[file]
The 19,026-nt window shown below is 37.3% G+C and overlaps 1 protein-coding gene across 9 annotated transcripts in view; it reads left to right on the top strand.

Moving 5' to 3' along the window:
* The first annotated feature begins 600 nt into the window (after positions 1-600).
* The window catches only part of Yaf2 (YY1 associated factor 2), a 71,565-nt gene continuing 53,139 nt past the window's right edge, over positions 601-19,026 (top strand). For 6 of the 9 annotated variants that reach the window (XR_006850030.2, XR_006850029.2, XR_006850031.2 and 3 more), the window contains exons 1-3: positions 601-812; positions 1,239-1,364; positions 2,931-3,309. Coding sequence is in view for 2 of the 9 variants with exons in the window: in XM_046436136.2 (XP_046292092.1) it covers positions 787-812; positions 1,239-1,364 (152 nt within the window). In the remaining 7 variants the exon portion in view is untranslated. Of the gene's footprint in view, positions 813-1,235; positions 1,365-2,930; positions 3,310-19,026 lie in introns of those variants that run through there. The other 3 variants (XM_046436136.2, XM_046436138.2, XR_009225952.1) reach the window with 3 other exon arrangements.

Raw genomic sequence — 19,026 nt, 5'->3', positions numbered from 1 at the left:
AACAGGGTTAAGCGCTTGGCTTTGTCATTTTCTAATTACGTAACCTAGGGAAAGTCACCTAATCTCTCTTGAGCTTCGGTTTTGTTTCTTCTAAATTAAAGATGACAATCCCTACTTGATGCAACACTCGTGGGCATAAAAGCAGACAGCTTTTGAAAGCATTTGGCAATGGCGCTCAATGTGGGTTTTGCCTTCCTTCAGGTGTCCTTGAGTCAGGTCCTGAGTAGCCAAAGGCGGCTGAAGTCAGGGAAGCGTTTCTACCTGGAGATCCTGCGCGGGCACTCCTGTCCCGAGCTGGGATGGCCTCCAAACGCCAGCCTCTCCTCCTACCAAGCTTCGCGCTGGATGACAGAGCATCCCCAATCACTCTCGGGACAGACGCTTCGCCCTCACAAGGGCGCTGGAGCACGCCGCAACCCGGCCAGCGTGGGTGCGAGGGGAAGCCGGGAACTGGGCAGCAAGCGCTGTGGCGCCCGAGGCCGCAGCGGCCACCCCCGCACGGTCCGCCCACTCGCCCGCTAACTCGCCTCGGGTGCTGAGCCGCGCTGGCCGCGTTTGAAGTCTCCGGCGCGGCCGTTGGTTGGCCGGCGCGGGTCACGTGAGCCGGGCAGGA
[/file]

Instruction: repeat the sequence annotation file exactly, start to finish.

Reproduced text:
The 19,026-nt window shown below is 37.3% G+C and overlaps 1 protein-coding gene across 9 annotated transcripts in view; it reads left to right on the top strand.

Moving 5' to 3' along the window:
* The first annotated feature begins 600 nt into the window (after positions 1-600).
* The window catches only part of Yaf2 (YY1 associated factor 2), a 71,565-nt gene continuing 53,139 nt past the window's right edge, over positions 601-19,026 (top strand). For 6 of the 9 annotated variants that reach the window (XR_006850030.2, XR_006850029.2, XR_006850031.2 and 3 more), the window contains exons 1-3: positions 601-812; positions 1,239-1,364; positions 2,931-3,309. Coding sequence is in view for 2 of the 9 variants with exons in the window: in XM_046436136.2 (XP_046292092.1) it covers positions 787-812; positions 1,239-1,364 (152 nt within the window). In the remaining 7 variants the exon portion in view is untranslated. Of the gene's footprint in view, positions 813-1,235; positions 1,365-2,930; positions 3,310-19,026 lie in introns of those variants that run through there. The other 3 variants (XM_046436136.2, XM_046436138.2, XR_009225952.1) reach the window with 3 other exon arrangements.

Raw genomic sequence — 19,026 nt, 5'->3', positions numbered from 1 at the left:
AACAGGGTTAAGCGCTTGGCTTTGTCATTTTCTAATTACGTAACCTAGGGAAAGTCACCTAATCTCTCTTGAGCTTCGGTTTTGTTTCTTCTAAATTAAAGATGACAATCCCTACTTGATGCAACACTCGTGGGCATAAAAGCAGACAGCTTTTGAAAGCATTTGGCAATGGCGCTCAATGTGGGTTTTGCCTTCCTTCAGGTGTCCTTGAGTCAGGTCCTGAGTAGCCAAAGGCGGCTGAAGTCAGGGAAGCGTTTCTACCTGGAGATCCTGCGCGGGCACTCCTGTCCCGAGCTGGGATGGCCTCCAAACGCCAGCCTCTCCTCCTACCAAGCTTCGCGCTGGATGACAGAGCATCCCCAATCACTCTCGGGACAGACGCTTCGCCCTCACAAGGGCGCTGGAGCACGCCGCAACCCGGCCAGCGTGGGTGCGAGGGGAAGCCGGGAACTGGGCAGCAAGCGCTGTGGCGCCCGAGGCCGCAGCGGCCACCCCCGCACGGTCCGCCCACTCGCCCGCTAACTCGCCTCGGGTGCTGAGCCGCGCTGGCCGCGTTTGAAGTCTCCGGCGCGGCCGTTGGTTGGCCGGCGCGGGTCACGTGAGCCGGGCAGGA